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Archive for the ‘Mount Redoubt’ Category

60 pct Chance Redoubt May Erupt

Posted by feww on March 18, 2009

Redoubt Activity – Color Code ORANGE : Alert Level WATCH

Redoubt Volcano Latest Observations

Local time: March 17, 2009 1705 AKDT (March 18, 2009 0105 UTC)
At 2009-03-17 16:30:56 AKDT AVO Reported:

Seismic activity low and marked by small discrete earthquakes. Partly cloudy satellite and HutCam views show no sign of activity.


View of Redoubt steaming on March 15, 2009, taken by David Wartinbee, from Soldotna, AK.
via AVO. Image courtesy of the photographer.

Current Status and Observations [Mirrored from AVO]

Seismic activity at Mount Redoubt increased at about 1:05 AKDT Sunday afternoon (March 15, 2009) and approximately 4 hours of continuous volcanic tremor ensued. The onset of the tremor was associated with a small explosion that produced a plume of gas and ash that rose to about 15,000 feet above sea level and deposited a trace amount of ash over the summit-crater floor and down the south flank of the volcano to about 3,000 feet. AVO responded to this increase in activity by raising the color code and alert level to ORANGE/WATCH at 2:50 PM AKDT. At this time it does not appear that the increase in activity heralds a significant eruption in the short term, but conditions may evolve rapidly.

An AVO overflight Sunday witnessed activity from 11:30 AM until about 3:00 PM and was able to document ash emission from a new vent, just south of the 1990 lava dome and west of the prominent ice collapse feature near the north edge of the summit crater. Although ash emission was short lived, it represents the first documented ash fall during the current episode of unrest at Mount Redoubt.

About twenty minutes after the initial steam and ash burst, a sediment-laden flow occurred from a small area in the ice at about 7000 feet on upper Drift glacier. This flow descended about 1500 feet and produced a distinctive seismic signature seen across the Redoubt network.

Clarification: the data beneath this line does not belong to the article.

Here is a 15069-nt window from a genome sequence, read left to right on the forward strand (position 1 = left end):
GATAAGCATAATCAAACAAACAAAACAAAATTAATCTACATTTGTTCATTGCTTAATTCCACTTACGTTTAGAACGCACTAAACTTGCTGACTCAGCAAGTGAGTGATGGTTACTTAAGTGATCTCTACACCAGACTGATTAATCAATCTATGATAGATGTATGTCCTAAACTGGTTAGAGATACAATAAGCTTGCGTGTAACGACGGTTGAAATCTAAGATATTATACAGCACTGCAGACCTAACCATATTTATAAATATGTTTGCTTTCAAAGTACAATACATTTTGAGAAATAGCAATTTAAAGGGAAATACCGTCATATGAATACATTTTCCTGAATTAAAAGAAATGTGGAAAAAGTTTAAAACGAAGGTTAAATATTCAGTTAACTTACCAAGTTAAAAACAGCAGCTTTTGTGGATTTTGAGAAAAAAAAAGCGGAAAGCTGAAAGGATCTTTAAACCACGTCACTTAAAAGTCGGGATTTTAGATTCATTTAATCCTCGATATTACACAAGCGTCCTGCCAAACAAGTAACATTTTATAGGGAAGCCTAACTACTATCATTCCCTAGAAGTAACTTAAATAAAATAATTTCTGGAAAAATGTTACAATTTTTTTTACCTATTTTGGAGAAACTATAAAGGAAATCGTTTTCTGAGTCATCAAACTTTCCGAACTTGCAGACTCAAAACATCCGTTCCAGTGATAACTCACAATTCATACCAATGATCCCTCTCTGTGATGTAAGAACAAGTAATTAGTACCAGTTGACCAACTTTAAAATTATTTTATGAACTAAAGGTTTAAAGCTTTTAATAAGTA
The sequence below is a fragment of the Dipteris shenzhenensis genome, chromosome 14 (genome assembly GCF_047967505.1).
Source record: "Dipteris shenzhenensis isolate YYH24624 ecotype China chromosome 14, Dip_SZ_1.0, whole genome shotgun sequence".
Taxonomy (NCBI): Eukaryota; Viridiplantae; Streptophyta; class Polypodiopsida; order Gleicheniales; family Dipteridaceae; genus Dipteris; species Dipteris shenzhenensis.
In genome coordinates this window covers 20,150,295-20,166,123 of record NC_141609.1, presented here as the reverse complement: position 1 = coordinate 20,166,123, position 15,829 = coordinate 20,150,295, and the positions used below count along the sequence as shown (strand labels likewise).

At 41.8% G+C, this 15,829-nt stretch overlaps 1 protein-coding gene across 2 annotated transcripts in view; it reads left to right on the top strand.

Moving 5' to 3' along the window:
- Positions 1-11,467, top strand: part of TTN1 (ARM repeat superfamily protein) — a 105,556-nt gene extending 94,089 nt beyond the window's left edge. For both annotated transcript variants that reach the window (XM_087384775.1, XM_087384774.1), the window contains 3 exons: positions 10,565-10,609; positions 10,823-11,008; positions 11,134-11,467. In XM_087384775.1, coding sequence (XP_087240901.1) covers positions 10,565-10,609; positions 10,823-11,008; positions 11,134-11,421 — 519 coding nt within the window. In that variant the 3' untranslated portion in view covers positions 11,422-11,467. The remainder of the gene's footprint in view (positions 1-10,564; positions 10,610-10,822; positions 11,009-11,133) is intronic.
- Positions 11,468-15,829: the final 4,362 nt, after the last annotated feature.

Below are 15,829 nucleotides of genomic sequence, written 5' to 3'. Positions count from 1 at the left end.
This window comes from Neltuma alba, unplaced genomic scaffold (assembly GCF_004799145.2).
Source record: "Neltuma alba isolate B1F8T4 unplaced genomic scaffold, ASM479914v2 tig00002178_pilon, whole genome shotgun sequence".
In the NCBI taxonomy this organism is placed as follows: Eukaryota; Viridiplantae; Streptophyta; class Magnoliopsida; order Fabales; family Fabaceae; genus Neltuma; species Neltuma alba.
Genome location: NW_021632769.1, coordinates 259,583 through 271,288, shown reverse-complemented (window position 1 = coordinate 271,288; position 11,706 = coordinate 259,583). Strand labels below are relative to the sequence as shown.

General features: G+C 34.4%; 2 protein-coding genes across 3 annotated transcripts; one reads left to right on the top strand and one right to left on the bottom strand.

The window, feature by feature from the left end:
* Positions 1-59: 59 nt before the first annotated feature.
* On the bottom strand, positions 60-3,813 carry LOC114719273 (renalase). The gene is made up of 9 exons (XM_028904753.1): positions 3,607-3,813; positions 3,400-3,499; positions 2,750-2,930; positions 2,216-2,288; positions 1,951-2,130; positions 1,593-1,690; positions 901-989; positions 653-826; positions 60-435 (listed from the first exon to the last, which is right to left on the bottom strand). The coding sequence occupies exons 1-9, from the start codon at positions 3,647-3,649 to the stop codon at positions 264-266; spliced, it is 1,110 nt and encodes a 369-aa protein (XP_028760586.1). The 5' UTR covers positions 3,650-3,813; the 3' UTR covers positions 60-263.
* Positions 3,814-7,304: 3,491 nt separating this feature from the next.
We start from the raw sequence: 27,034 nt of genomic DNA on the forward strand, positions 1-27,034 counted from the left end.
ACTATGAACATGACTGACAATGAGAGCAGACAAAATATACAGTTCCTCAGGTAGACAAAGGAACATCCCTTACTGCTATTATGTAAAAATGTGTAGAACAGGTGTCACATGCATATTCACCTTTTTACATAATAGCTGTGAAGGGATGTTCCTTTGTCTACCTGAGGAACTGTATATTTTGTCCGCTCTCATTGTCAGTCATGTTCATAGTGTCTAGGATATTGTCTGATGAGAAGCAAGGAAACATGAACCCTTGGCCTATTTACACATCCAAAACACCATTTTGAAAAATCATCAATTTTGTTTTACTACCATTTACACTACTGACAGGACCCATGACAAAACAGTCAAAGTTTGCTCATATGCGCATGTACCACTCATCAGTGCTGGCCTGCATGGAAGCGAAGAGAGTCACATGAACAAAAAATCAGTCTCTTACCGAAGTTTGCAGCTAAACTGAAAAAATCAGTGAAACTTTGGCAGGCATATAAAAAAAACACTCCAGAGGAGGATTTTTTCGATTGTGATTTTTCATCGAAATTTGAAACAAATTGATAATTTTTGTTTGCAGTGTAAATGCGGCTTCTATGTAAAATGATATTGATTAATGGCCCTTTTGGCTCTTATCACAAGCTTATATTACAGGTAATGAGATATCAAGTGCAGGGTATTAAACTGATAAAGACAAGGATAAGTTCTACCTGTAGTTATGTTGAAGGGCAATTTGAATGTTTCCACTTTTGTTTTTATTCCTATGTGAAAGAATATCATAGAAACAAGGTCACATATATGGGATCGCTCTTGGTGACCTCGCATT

Although the intent of the overflight was make airborne gas measurements, only a few such measurements were possible due to the uncertain nature of the activity and potential for further ash emission. The measurements that were made indicated at least a qualitative increase in SO2 emission relative to levels measured previously. The gas data are currently being processed and will be available soon.


Photograph taken during observation / gas data collection flight to Redoubt Volcano on March 15, 2009 [
13:10:28 AKDT] Image Creator: Bill Burton; courtesy of AVO/USGS.

Interpretation of New Activity and Possible Outcomes
Although preliminary, it is likely that the plume observed just after 1:00 PM AKDT on Sunday, March 15, 2009 was produced by a steam explosion in the shallow hydrothermal system of the volcano. Without examination of the ash we cannot say with certainty if the ash represents new magma or if it is merely pulverized old material from the surface of the volcano.

Steam-driven explosions are not unexpected events at Redoubt given the amount of heat that is being released at the surface. It is possible that more such explosions can occur with little or no warning. It is possible that these plumes can reach above 20,000 feet, and may contain minor amounts of fine ash.

Relatively rapid increases in seismic activity, and an overall waxing and waning pattern to the seismicity at Redoubt may persist for weeks to months. Increases in seismicity may or may not be associated with other volcanic phenomena, such as minor ash emission, and vigorous steaming. The burst of activity at Redoubt on March 15, 2009 indicates that the volcano is still in a restless condition.

AVO plans to visit Redoubt later this week to attempt collection of ash samples, retrieve GPS data and do some routine maintenance of seismic and other equipment.

AVO has resumed 24 hour per day staffing of the AVO operations center in Anchorage. http://www.avo.alaska.edu/activity/Redoubt.php


Ascending eruption cloud from Redoubt Volcano and its reflection in the waters of Cook Inlet. View is to the west from the Kenai Peninsula. Photograph by J. Warren, April 21, 1990. Source: AVO

FEWW believes there’s a 60 percent probability Redoubt Volcano may erupt violently this year, possibly by July 2009.


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